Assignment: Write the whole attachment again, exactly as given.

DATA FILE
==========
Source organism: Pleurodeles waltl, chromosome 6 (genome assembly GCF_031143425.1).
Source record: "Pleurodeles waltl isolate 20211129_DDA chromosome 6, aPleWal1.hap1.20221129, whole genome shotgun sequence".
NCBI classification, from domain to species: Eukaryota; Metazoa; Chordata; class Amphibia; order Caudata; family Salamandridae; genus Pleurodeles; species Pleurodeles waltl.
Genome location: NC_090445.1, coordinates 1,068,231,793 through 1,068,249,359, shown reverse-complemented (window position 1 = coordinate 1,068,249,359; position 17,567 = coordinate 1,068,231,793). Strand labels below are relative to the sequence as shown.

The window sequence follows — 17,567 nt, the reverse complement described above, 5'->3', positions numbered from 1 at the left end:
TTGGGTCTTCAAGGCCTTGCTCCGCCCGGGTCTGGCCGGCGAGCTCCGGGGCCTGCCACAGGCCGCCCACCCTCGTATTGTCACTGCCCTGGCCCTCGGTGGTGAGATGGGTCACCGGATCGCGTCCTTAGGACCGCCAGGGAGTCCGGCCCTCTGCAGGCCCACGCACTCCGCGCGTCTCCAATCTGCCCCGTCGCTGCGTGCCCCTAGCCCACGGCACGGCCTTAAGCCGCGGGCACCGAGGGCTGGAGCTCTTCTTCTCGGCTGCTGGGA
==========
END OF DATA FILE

Source organism: Pleurodeles waltl, chromosome 6 (genome assembly GCF_031143425.1).
Source record: "Pleurodeles waltl isolate 20211129_DDA chromosome 6, aPleWal1.hap1.20221129, whole genome shotgun sequence".
NCBI classification, from domain to species: Eukaryota; Metazoa; Chordata; class Amphibia; order Caudata; family Salamandridae; genus Pleurodeles; species Pleurodeles waltl.
Genome location: NC_090445.1, coordinates 1,068,231,793 through 1,068,249,359, shown reverse-complemented (window position 1 = coordinate 1,068,249,359; position 17,567 = coordinate 1,068,231,793). Strand labels below are relative to the sequence as shown.

The window sequence follows — 17,567 nt, the reverse complement described above, 5'->3', positions numbered from 1 at the left end:
TTGGGTCTTCAAGGCCTTGCTCCGCCCGGGTCTGGCCGGCGAGCTCCGGGGCCTGCCACAGGCCGCCCACCCTCGTATTGTCACTGCCCTGGCCCTCGGTGGTGAGATGGGTCACCGGATCGCGTCCTTAGGACCGCCAGGGAGTCCGGCCCTCTGCAGGCCCACGCACTCCGCGCGTCTCCAATCTGCCCCGTCGCTGCGTGCCCCTAGCCCACGGCACGGCCTTAAGCCGCGGGCACCGAGGGCTGGAGCTCTTCTTCTCGGCTGCTGGGA